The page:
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The revolution will be televised. But first, you will be able to see it on Twitter and Facebook Live.

This week, two high-profile killings in the U.S. of black men by police exploded into public view after witnesses filmed videos of the incidents on their cellphones and shared them on social-media platforms. Early Tuesday morning in Baton Rouge, La., a 37-year-old by the name of Alton Sterling was being arrested outside of a convenience store when officers shot him at close range. Hours later, a horrific video of the killing surfaced online, spawning protests and a move by the U.S. Department of Justice to investigate.

The footage joined a small but rapidly growing collection of bystander videos of black males killed by (primarily white) men in uniform, including Walter Scott, who was shot in the back as he was fleeing a South Carolina cop in April of last year; Oscar Grant, who was shot in the back by a Bay Area transit cop, while he too was on the ground; and Eric Garner of Long Island, whose friend filmed officers placing him into a chokehold until he famously moaned, "I can't breathe." (A security camera captured a video of a Cleveland police officer killing 12-year-old Tamir Rice in November, 2014.)

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The proliferation of the videos, and the fuel they have provided to the Black Lives Matter movement, echoes the linchpin role that social media played across many Middle East dictatorships through 2011. But while Twitter and Facebook were used during the Arab Spring to co-ordinate protests, and YouTube was used to broadcast sometimes grisly images to the world, platforms for streaming live video such as Twitter's Periscope – and especially Facebook Live – are allowing members of the African-American community to bring their lived experience to viewers with an unprecedented gut-wrenching immediacy.

Nowhere was that more clear than in a video, broadcast Wednesday night on Facebook's three-month-old Live platform, by Lavish Reynolds as her boyfriend Philando Castile lay bloodied across the front seat of his car, after a Roseville, Minn., police officer conducting a traffic stop allegedly shot him four times. Apparently within seconds of the shooting, Ms. Reynolds turned on the stream and, with the self-assurance now common among users of social media, began narrating her circumstances.

As of late afternoon Thursday, the 10-minute segment had been started more than four million times on Facebook alone, where Live videos can be seen after their initial broadcast. (Still, in a move which some said was a reminder that users of social media remain at the mercy of corporate policies, the video disappeared for a time, due to what Facebook vaguely called "a technical glitch," before being restored with a warning about "disturbing content." And some videos of the Alton Sterling killing have been taken down from YouTube due to their graphic nature.)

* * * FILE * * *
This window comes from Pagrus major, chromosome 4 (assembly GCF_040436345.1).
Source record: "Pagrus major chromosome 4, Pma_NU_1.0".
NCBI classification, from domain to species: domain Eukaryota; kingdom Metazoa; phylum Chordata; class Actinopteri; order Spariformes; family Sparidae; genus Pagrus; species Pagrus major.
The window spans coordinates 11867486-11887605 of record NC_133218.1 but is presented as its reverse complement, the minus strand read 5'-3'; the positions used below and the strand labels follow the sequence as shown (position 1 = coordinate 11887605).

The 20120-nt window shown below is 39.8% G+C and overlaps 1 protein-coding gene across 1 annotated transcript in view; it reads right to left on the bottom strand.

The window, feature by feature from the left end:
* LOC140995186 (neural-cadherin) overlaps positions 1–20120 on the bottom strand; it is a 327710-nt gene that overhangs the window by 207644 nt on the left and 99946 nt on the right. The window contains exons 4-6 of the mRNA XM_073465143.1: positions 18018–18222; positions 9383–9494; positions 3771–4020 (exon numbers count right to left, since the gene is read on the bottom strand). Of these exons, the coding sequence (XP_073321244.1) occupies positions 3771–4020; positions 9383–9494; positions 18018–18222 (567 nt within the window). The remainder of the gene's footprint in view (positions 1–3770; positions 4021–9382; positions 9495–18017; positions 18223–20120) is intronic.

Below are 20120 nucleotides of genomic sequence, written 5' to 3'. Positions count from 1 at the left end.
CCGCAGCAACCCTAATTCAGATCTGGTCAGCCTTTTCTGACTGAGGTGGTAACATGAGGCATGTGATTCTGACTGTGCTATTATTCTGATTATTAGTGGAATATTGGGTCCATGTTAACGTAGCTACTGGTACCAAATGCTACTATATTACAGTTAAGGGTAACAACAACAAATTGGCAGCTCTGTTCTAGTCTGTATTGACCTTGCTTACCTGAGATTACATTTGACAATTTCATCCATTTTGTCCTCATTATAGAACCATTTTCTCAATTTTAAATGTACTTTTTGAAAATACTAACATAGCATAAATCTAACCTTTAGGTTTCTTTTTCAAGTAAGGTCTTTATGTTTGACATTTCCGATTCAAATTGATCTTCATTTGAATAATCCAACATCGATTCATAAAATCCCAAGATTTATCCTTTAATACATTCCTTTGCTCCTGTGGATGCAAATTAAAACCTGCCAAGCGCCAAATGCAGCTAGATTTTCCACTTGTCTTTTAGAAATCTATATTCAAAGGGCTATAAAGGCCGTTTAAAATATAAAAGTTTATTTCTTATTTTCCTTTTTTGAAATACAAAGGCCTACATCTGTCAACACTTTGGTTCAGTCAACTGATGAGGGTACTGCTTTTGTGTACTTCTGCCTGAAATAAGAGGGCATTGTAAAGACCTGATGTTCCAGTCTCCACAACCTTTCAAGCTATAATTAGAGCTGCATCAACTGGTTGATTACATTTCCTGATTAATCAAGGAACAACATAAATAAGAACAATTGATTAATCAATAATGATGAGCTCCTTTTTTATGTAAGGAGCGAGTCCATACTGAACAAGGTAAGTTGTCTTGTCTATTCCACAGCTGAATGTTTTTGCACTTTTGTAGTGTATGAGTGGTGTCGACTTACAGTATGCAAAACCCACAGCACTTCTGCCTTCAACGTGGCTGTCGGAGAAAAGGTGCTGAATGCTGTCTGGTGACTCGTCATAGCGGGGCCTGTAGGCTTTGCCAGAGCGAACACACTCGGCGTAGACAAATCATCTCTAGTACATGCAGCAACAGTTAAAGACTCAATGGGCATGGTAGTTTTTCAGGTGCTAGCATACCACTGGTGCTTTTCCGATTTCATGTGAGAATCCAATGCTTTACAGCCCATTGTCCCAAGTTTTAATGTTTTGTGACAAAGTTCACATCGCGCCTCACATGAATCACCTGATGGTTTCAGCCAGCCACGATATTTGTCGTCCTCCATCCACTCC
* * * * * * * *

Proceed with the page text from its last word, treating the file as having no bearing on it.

When protests erupted in Baltimore after Freddie Gray died in police custody, demonstrators recorded Vine videos and shot live Periscope streams, in part to ensure their own safety and reputation.

And by bringing attention to their cause through the self-made broadcasts, they exert pressure on traditional media to cover their movement. But media outlets that hesitate – even if they are simply trying to verify the authenticity of videos they spot online – can also come in for criticism that hints at why marginalized communities are using social media to get their stories out.

This week, a handful of protesters demonstrated outside WTOK in Meridian, Miss., after the station took five days to air a video that appears to show a young black man being beaten in a racially charged attack. The station said it aired the video only "after verifying its authenticity and learning some of the facts regarding it." Protesters were unmoved by the explanation. During a press conference held outside the station, one man bluntly told a reporter: "You're supposed to report all news, not just your news."

In his iconic 1970 song, The Revolution Will Not Be Televised, Gil Scott-Heron warned armchair warriors they would have to hit the streets to witness the impending social unrest, because commercial TV networks had no interest in covering the upheaval. "The revolution will not go better with Coke / The revolution will not fight the germs that may cause bad breath," he wrote, but Though he was a social visionary, he could not have foreseen a day when corporate media such as Facebook would be able to monetize the unrest.

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"The revolution will be live," he declared. And now it is.

And it's streaming now to a phone near you.

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